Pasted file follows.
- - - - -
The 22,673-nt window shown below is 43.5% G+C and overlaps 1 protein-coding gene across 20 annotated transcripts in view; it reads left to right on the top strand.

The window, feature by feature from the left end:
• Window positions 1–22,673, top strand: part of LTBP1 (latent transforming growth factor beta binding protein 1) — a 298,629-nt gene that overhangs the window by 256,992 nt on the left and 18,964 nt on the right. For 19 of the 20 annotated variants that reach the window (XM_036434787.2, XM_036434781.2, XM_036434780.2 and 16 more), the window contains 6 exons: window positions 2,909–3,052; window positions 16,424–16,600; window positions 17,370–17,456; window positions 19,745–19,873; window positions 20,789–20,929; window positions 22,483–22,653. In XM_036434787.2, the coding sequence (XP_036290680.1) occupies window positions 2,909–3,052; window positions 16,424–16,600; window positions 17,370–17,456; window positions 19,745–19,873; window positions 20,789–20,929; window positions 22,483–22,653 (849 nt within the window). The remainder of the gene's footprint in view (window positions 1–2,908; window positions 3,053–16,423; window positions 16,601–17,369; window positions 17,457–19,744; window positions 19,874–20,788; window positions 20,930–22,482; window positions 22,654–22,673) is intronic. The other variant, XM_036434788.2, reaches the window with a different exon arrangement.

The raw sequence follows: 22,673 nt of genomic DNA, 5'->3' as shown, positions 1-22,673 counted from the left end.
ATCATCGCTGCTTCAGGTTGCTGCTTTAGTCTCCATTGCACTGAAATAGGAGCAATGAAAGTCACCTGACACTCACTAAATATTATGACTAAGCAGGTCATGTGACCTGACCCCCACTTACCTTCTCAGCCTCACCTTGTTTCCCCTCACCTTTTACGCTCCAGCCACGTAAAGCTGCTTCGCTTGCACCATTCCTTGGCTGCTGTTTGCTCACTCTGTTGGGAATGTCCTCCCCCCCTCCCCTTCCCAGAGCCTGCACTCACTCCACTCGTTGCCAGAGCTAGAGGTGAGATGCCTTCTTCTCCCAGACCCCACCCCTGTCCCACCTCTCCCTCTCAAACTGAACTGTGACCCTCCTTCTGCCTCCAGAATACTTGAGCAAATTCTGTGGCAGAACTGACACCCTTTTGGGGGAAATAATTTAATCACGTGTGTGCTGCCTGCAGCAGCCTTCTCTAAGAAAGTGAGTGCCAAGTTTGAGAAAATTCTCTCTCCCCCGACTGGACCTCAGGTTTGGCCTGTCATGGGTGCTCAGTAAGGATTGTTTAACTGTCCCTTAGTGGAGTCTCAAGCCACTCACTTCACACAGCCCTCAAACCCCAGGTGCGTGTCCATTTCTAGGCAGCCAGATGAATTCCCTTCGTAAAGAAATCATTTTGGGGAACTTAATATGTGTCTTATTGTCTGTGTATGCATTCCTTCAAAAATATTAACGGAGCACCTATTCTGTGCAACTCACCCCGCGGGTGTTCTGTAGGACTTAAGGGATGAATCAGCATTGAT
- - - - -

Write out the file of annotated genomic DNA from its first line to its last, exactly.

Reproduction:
The 22,673-nt window shown below is 43.5% G+C and overlaps 1 protein-coding gene across 20 annotated transcripts in view; it reads left to right on the top strand.

The window, feature by feature from the left end:
• Window positions 1–22,673, top strand: part of LTBP1 (latent transforming growth factor beta binding protein 1) — a 298,629-nt gene that overhangs the window by 256,992 nt on the left and 18,964 nt on the right. For 19 of the 20 annotated variants that reach the window (XM_036434787.2, XM_036434781.2, XM_036434780.2 and 16 more), the window contains 6 exons: window positions 2,909–3,052; window positions 16,424–16,600; window positions 17,370–17,456; window positions 19,745–19,873; window positions 20,789–20,929; window positions 22,483–22,653. In XM_036434787.2, the coding sequence (XP_036290680.1) occupies window positions 2,909–3,052; window positions 16,424–16,600; window positions 17,370–17,456; window positions 19,745–19,873; window positions 20,789–20,929; window positions 22,483–22,653 (849 nt within the window). The remainder of the gene's footprint in view (window positions 1–2,908; window positions 3,053–16,423; window positions 16,601–17,369; window positions 17,457–19,744; window positions 19,874–20,788; window positions 20,930–22,482; window positions 22,654–22,673) is intronic. The other variant, XM_036434788.2, reaches the window with a different exon arrangement.

The raw sequence follows: 22,673 nt of genomic DNA, 5'->3' as shown, positions 1-22,673 counted from the left end.
ATCATCGCTGCTTCAGGTTGCTGCTTTAGTCTCCATTGCACTGAAATAGGAGCAATGAAAGTCACCTGACACTCACTAAATATTATGACTAAGCAGGTCATGTGACCTGACCCCCACTTACCTTCTCAGCCTCACCTTGTTTCCCCTCACCTTTTACGCTCCAGCCACGTAAAGCTGCTTCGCTTGCACCATTCCTTGGCTGCTGTTTGCTCACTCTGTTGGGAATGTCCTCCCCCCCTCCCCTTCCCAGAGCCTGCACTCACTCCACTCGTTGCCAGAGCTAGAGGTGAGATGCCTTCTTCTCCCAGACCCCACCCCTGTCCCACCTCTCCCTCTCAAACTGAACTGTGACCCTCCTTCTGCCTCCAGAATACTTGAGCAAATTCTGTGGCAGAACTGACACCCTTTTGGGGGAAATAATTTAATCACGTGTGTGCTGCCTGCAGCAGCCTTCTCTAAGAAAGTGAGTGCCAAGTTTGAGAAAATTCTCTCTCCCCCGACTGGACCTCAGGTTTGGCCTGTCATGGGTGCTCAGTAAGGATTGTTTAACTGTCCCTTAGTGGAGTCTCAAGCCACTCACTTCACACAGCCCTCAAACCCCAGGTGCGTGTCCATTTCTAGGCAGCCAGATGAATTCCCTTCGTAAAGAAATCATTTTGGGGAACTTAATATGTGTCTTATTGTCTGTGTATGCATTCCTTCAAAAATATTAACGGAGCACCTATTCTGTGCAACTCACCCCGCGGGTGTTCTGTAGGACTTAAGGGATGAATCAGCATTGAT